Indian BPOs unfazed by New Jersey's anti-outsourcing law
BANGALORE: Industry officials termed the bill as an "isolated" instance in a globalised business environment, in which outsourcing to India cuts costs, provides quality and improves efficiencies.
Initially, eyebrows were raised in the IT industry following reports that Senator Shirley K. Tuner has introduced the bill in New Jersey to prevent outsourcing of government contracts to citizens outside the U.S. in a bid to prevent loss of jobs to foreign countries.
"Moving of processes to India does not mean money so saved is saved or diverted to India. On the contrary, it saves and creates more money for U.S. companies to invest and create other jobs there. It is, actually, their economy that improves with our efficiencies," ICICIonesource president K. Ganesh said.
TransWorks CEO Prakash Gurbaxani added: "If at all it has any impact, it will be on two or three Indian BPO companies with contracts from governments in U.S. states. It is, largely, private U.S. companies that outsource work to India."
Raju Bhatnagar, head of BPO at Cognizant Technology Solutions, said: "The lessons of the manufacturing sector are there for all to see. Ultimately, economic forces will play their part, even if it means over a period of time, to see that outsourcing to India is not affected."
New Jersey-based Cognizant is also setting up a BPO unit here to exploit growing opportunities in the financial sector, by initially opening a 150-seater call centre-cum-back office process centre in the first quarter of 2003 -- January-March.
Industry officials quote the example of Nike, which outsourced manufacturing of its shoes to Asia and reaped the benefits to record sales of $2 billion.
"The prices of shoes went down and sales went up in the U.S. There is a huge benefit from outsourcing that private companies in the U.S. realise," said Ganesh.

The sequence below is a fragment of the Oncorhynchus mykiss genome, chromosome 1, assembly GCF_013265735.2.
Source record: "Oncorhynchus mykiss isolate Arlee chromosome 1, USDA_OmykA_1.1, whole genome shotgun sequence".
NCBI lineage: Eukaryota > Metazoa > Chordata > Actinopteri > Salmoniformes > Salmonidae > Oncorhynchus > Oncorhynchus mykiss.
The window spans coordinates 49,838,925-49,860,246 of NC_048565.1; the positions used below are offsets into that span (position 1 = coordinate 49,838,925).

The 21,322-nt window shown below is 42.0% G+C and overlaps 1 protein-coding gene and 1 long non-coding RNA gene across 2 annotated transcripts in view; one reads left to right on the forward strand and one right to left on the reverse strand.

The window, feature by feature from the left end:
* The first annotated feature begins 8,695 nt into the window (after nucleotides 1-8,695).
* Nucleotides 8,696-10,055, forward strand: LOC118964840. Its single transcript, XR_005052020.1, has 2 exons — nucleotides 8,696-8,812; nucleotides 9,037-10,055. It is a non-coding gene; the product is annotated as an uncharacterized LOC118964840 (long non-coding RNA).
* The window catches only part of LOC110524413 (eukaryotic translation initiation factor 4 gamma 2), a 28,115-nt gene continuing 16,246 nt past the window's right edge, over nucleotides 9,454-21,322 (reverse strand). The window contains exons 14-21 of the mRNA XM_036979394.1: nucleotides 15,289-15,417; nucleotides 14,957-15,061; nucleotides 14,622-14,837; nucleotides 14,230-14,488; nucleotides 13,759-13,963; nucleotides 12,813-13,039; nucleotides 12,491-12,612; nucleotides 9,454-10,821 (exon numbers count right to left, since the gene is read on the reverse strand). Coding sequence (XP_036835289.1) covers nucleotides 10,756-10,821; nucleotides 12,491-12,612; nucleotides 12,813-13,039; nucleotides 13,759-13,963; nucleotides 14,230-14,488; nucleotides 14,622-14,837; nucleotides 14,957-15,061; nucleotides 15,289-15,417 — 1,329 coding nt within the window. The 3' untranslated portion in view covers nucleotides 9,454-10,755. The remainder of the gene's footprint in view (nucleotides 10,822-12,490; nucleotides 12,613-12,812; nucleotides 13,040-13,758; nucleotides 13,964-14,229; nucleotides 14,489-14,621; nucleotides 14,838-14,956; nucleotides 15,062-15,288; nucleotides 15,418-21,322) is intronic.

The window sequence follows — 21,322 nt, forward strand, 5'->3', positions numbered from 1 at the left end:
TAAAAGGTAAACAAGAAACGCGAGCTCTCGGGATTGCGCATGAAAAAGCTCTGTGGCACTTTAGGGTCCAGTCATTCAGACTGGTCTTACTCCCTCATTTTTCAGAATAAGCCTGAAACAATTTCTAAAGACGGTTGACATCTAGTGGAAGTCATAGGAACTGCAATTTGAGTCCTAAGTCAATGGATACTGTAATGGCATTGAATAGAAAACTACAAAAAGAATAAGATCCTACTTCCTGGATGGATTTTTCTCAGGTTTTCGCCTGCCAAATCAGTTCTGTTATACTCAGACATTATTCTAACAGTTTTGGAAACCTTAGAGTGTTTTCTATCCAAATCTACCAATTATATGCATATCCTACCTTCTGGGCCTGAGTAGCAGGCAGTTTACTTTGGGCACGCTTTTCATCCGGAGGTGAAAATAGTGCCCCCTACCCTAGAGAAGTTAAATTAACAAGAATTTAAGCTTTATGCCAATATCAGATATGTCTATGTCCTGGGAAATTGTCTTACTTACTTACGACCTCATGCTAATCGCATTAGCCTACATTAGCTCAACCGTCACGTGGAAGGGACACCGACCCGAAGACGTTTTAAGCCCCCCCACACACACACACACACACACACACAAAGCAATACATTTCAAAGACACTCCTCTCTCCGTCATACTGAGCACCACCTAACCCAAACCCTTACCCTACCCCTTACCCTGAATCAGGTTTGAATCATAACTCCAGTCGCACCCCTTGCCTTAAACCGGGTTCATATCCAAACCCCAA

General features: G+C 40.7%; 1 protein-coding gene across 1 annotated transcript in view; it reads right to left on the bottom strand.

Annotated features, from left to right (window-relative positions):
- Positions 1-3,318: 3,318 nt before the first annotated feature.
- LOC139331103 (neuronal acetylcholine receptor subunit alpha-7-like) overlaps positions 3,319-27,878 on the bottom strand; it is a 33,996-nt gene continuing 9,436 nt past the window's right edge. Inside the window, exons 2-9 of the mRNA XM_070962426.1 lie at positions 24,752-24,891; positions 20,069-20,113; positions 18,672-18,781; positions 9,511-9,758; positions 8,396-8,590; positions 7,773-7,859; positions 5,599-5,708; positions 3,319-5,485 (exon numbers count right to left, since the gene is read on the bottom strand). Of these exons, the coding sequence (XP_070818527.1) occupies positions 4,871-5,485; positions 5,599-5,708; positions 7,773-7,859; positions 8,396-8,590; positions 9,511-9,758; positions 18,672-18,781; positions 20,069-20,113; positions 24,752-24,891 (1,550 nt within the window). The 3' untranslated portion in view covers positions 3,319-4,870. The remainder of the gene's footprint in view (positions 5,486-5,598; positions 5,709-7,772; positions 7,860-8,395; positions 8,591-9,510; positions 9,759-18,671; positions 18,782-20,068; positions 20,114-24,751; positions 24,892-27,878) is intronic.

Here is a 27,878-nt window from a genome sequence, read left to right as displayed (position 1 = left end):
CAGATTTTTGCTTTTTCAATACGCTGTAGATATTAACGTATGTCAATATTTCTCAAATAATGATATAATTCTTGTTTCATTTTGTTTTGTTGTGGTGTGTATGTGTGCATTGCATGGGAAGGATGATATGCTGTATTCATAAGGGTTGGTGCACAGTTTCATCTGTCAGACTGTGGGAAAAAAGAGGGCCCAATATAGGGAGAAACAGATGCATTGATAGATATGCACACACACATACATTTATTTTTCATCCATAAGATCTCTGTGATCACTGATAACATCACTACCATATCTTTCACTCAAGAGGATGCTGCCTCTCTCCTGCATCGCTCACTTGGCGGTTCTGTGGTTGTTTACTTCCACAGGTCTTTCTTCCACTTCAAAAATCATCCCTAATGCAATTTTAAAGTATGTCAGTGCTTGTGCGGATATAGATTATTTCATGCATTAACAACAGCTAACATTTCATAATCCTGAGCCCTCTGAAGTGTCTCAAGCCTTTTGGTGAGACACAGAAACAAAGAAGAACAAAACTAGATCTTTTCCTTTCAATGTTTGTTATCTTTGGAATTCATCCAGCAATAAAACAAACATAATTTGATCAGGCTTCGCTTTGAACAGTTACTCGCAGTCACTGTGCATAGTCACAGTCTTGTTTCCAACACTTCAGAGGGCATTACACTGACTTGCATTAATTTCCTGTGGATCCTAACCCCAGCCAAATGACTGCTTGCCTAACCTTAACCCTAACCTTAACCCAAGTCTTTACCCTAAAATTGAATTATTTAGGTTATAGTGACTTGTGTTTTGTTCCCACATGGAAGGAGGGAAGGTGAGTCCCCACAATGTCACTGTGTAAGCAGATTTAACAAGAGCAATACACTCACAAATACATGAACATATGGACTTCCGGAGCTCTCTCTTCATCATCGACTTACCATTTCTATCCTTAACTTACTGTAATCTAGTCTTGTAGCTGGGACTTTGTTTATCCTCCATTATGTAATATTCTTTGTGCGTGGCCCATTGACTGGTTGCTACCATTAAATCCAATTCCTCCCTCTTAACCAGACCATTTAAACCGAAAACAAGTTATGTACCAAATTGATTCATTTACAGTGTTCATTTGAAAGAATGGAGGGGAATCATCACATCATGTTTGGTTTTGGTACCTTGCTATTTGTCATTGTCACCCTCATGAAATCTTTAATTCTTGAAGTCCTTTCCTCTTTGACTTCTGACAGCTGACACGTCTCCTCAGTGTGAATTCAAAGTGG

Gurbaxani added: "The perception that jobs are being lost existed when manufacturing shifted to Asian countries. But the same perception did not exist when software was outsourced because it was need-based.
"Ultimately, competitive pressures will play their role. It is nothing to be perturbed about."
Ganesh said jobs were not being cut in the U.S. to outsource. "Availability of people and high rates of attrition are critical factors that have led to outsourcing.
"What Indian BPOs have provided in exchange is cost effectiveness, quality and productivity. It is efficiency that improves economy."
The other factor, officials who did not want to be identified say, is that it is difficult to prevent outsourcing because unions in America, unlike Britain, are not strong in the services sector.
"It appears more a political move now, but hard economics will ultimately benefit Indian companies," said an official of a BPO, requesting anonymity.
"Don't forget that the U.S. is leading the globalisation process in the world. It can't afford to block its own progress. It is the bottom-line that matters and the private sector in the U.S. is strong enough to influence such decisions," said another official.
As Wipro chairman Azim Premji told an International Data Corp. (IDC) meeting last week: "The fundamental truth is that outsourcing is no longer a desired choice but an absolute strategic necessity. Services and functions that can be done at greater efficiencies and effectiveness are best outsourced."
Premji quoted the Nasscom-McKinsey report 2002, which predicts two million jobs that outsourcing centres in India will provide in six years. By 2008, the revenue predicted is around $24 billion, which will be three percent of India's gross domestic product (GDP).
The growth rate achieved by the sector was 71 percent last year making it the fastest growing industry. In the last five years, more than 336 centres have come up in India.
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